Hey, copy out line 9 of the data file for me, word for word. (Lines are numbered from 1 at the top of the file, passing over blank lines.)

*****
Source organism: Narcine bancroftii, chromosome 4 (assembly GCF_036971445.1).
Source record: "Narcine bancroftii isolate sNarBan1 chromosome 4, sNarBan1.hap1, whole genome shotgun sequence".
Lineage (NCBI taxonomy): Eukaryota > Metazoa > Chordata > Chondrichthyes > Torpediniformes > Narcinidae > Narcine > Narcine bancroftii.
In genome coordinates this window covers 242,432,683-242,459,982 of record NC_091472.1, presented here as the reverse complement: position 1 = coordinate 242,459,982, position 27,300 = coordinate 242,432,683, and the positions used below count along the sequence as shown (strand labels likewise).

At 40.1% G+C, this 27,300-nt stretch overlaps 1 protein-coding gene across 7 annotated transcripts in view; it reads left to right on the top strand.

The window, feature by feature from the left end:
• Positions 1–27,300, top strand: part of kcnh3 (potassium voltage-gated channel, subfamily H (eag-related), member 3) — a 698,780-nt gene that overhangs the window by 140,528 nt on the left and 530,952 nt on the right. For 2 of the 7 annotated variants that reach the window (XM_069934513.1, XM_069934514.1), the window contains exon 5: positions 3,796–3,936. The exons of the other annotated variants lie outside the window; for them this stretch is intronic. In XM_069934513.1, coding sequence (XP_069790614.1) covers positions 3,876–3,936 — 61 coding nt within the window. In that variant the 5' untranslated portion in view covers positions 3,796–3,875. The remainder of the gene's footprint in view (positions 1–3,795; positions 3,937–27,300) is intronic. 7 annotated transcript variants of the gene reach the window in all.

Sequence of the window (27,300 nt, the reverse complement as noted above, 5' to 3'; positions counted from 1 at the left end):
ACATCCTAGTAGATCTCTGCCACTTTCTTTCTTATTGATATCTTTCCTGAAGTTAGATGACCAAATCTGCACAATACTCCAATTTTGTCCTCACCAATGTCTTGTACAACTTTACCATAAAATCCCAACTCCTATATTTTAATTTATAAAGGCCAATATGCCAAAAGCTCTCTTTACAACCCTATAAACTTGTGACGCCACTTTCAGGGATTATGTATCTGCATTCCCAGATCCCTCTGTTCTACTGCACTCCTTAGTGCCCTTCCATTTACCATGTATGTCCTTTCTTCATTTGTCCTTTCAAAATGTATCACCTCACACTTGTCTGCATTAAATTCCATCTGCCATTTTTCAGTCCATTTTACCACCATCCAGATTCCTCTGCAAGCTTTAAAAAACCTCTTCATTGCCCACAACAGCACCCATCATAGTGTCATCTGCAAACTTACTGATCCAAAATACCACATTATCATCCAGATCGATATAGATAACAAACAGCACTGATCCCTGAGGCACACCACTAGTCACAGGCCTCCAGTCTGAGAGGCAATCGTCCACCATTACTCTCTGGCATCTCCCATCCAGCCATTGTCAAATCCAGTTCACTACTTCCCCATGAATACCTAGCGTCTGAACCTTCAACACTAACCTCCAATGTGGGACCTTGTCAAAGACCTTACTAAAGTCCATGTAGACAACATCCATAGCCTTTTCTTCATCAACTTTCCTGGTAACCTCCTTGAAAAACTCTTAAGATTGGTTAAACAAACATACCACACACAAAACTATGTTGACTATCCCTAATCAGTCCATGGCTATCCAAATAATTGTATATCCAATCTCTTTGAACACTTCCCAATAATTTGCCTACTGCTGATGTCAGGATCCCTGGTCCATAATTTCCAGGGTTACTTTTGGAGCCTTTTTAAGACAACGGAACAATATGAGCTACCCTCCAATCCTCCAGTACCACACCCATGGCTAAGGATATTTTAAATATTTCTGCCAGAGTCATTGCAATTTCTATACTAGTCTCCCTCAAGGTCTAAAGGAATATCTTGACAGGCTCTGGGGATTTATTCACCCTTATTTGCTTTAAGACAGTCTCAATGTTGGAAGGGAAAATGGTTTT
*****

ACATCCTAGTAGATCTCTGCCACTTTCTTTCTTATTGATATCTTTCCTGAAGTTAGATGACCAAATCTGCACAATACTCCAATTTTGTCCTCACCAATGTCTTGTACAACTTTACCATAAAATCCCAACTCCTATATTTTAATTTATAAAGGCCAATATGCCAAAAGCTCTCTTTACAACCCTATAAACTTGTGACGCCACTTTCAGGGATTATGTATCTGCATTCCCAGATCCCTCTGTTCTACTGCACTCCTTAGTGCCCTTCCATTTACCATGTATGTCCTTTCTTCATTTGTCCTTTCAAAATGTATCACCTCACACTTGTCTGCATTAAATTCCATCTGCCATTTTTCAGTCCATTTTACCACCATCCAGATTCCTCTGCAAGCTTTAAAAAACCTCTTCATTGCCCACAACAGCACCCATCATAGTGTCATCTGCAAACTTACTGATCCAAAATACCACATTATCATCCAGATCGATATAGATAACAAACAGCACTGATCCCTGAGGCACACCACTAGTCACAGGCCTCCAGTCTGAGAGGCAATCGTCCACCATTACTCTCTGGCATCTCCCATCCAGCCATTGTCAAATCCAGTTCACTACTTCCCCATGAATACCTAGCGTCTGAACCTTCAACACTAACCTCCAATGTGGGACCTTGTCAAAGACCTTACTAAAGTCCATGTAGACAACATCCATAGCCTTTTCTTCATCAACTTTCCTGGTAACCTCCTTGAAAAACTCTTAAGATTGGTTAAACAAACATACCACACACAAAACTATGTTGACTATCCCTAATCAGTCCATGGCTATCCAAATAATTGTATATCCAATCTCTTTGAACACTTCCCAATAATTTGCCTACTGCTGATGTCAGGATCCCTGGTCCATAATTTCCAGGGTTACTTTTGGAGCCTTTTTAAGACAACGGAACAATATGAGCTACCCTCCAATCCTCCAGTACCACACCCATGGCTAAGGATATTTTAAATATTTCTGCCAGAGTCATTGCAATTTCTATACTAGTCTCCCTCAAGGTCTAAAGGAATATCTTGACAGGCTCTGGGGATTTATTCACCCTTATTTGCTTTAAGACAGTCTCAATGTTGGAAGGGAAAATGGTTTT